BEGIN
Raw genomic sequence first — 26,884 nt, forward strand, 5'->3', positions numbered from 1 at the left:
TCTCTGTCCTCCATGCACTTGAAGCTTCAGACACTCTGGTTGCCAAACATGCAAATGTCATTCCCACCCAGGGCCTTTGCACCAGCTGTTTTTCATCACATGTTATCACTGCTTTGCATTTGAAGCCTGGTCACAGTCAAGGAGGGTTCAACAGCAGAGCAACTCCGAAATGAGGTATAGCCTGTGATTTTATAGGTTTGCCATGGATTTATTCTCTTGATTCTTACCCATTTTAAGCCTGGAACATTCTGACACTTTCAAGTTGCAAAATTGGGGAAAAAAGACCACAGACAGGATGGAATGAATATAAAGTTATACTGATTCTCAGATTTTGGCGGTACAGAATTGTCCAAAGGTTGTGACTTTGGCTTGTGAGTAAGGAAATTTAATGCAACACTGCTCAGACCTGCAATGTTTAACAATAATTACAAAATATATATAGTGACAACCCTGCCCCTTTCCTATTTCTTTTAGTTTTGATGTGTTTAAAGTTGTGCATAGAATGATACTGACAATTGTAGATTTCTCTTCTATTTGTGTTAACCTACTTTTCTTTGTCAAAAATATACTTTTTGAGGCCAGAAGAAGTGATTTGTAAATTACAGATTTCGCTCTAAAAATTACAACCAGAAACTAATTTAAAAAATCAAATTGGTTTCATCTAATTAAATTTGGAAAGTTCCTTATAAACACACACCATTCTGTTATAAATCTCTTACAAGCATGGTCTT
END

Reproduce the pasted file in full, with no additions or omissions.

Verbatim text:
Raw genomic sequence first — 26,884 nt, forward strand, 5'->3', positions numbered from 1 at the left:
TCTCTGTCCTCCATGCACTTGAAGCTTCAGACACTCTGGTTGCCAAACATGCAAATGTCATTCCCACCCAGGGCCTTTGCACCAGCTGTTTTTCATCACATGTTATCACTGCTTTGCATTTGAAGCCTGGTCACAGTCAAGGAGGGTTCAACAGCAGAGCAACTCCGAAATGAGGTATAGCCTGTGATTTTATAGGTTTGCCATGGATTTATTCTCTTGATTCTTACCCATTTTAAGCCTGGAACATTCTGACACTTTCAAGTTGCAAAATTGGGGAAAAAAGACCACAGACAGGATGGAATGAATATAAAGTTATACTGATTCTCAGATTTTGGCGGTACAGAATTGTCCAAAGGTTGTGACTTTGGCTTGTGAGTAAGGAAATTTAATGCAACACTGCTCAGACCTGCAATGTTTAACAATAATTACAAAATATATATAGTGACAACCCTGCCCCTTTCCTATTTCTTTTAGTTTTGATGTGTTTAAAGTTGTGCATAGAATGATACTGACAATTGTAGATTTCTCTTCTATTTGTGTTAACCTACTTTTCTTTGTCAAAAATATACTTTTTGAGGCCAGAAGAAGTGATTTGTAAATTACAGATTTCGCTCTAAAAATTACAACCAGAAACTAATTTAAAAAATCAAATTGGTTTCATCTAATTAAATTTGGAAAGTTCCTTATAAACACACACCATTCTGTTATAAATCTCTTACAAGCATGGTCTT